Today, Jesus comes to all of us aboard the “sin wagon.” You know, the vehicle by which we judge our worthiness and faithfulness—and that of others—based on behavior, and he lovingly loosens our grip. Today, Jesus comes to the insiders and the outsiders, to those of us who are breaking the rules and those of us who will die trying to follow them. Jesus comes to all of us and says, “Forget the sin wagon; your worthiness rests in me. Come and see the beautiful things that God is doing through unlikely people, in unlikely places for the sake of all of creation. Come, let me open your hands. Let me open your eyes to a new vision. Come, let me give you hearts tuned to sing my limitless, wondrous song.”

Thanks be to God. AMEN.

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Christ’s Living Meal

Jay’s sermon from Sunday, August 16

John 6:51-58

Jesus said, I am the living bread that came down from heaven. Whoever eats of this bread will live forever; and the bread that I will give for the life of the world is my flesh.” 52 The Judeans then disputed among themselves, saying, “How can this man give us his flesh to eat?” 53 So Jesus said to them, “Very truly, I tell you, unless you eat the flesh of the Son of Man and drink his blood, you have no life in you. 54 Those who eat my flesh and drink my blood have eternal life, and I will raise them up on the last day; 55 for my flesh is true food and my blood is true drink. 56 Those who eat my flesh and drink my blood abide in me, and I in them. 57 Just as the living Father sent me, and I live because of the Father, so whoever eats me will live because of me. 58 This is the bread that came down from heaven, not like that which your ancestors ate, and they died. But the one who eats this bread will live forever.”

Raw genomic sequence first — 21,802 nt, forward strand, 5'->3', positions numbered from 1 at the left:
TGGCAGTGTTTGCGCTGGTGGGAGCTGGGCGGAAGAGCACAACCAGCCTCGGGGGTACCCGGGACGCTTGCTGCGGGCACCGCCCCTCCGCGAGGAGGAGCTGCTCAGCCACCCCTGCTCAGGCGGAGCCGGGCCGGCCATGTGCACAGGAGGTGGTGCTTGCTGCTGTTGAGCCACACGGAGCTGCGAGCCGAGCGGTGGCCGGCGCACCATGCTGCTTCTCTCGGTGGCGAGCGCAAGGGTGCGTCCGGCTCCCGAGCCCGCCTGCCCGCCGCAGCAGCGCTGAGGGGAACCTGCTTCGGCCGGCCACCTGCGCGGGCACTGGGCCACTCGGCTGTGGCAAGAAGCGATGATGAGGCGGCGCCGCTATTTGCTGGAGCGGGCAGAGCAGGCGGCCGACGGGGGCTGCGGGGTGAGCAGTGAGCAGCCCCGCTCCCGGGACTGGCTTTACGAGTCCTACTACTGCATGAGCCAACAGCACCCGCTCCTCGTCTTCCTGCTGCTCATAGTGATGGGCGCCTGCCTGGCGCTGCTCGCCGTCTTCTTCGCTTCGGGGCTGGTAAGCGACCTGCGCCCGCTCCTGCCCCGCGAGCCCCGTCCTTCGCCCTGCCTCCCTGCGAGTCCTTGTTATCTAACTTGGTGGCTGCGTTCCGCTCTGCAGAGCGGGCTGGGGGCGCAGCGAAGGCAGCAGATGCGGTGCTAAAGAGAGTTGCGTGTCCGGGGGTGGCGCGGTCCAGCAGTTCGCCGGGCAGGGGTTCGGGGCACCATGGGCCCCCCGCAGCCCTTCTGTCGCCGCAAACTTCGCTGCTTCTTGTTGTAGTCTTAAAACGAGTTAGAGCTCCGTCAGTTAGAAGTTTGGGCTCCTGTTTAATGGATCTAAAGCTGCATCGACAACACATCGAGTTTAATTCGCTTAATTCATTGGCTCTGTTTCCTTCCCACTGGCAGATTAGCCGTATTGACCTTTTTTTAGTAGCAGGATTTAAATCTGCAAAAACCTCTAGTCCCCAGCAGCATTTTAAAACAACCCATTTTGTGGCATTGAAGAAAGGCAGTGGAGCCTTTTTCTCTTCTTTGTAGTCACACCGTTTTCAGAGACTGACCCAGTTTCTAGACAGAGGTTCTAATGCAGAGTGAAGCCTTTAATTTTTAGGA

Congregations have different practices when it comes to the age at which one is invited to receive the bread and wine and communion. Here at Holy Trinity, we approach the question individually with families. We welcome all children who want to receive when their parents believe they are ready for it. Some families wait until confirmation, as was the practice in my church growing up. Some begin much sooner—even as soon as children can first stretch out their hands to take the gift of bread, which is for them, as for us, the real presence of Christ.

Children bring joy to our gathering around the table here at church, just as they do for any family meal. While kneeling at the rail, kids may look up at me earnestly with a piously outstretched hand…or they might act a little silly and suddenly get the giggles, something that can happen to any of us at church. Very often, our Holy Trinity children demonstrate that they are proud to be included in what they can so easily perceive to be a very important act of the church. From time to time, I’ve witnessed a child of 4 or 5 break off a piece of their bread and share it with a younger sibling. How can something so important not be shared?

If a child starts receiving communion in the early school years, I like to meet with them first to talk about the sacrament and prepare for the big day of receiving it the first time. I usually begin by asking them to describe for me a special meal that they have recently shared with people whom they love. I ask them to draw a picture of that meal, and then I watch them as they carefully reconstruct on paper dining room and kitchen tables, with stick figures of moms, dads, grandmas, grandpas, aunts, uncles, and even siblings. Memories easily come into their heads, and they describe for me birthdays, holidays, or even just last night’s supper. Sharing special meals with people we love is a great starting point in talking about communion because each one of us knows well what that means. Each one of us needs to share such meals often.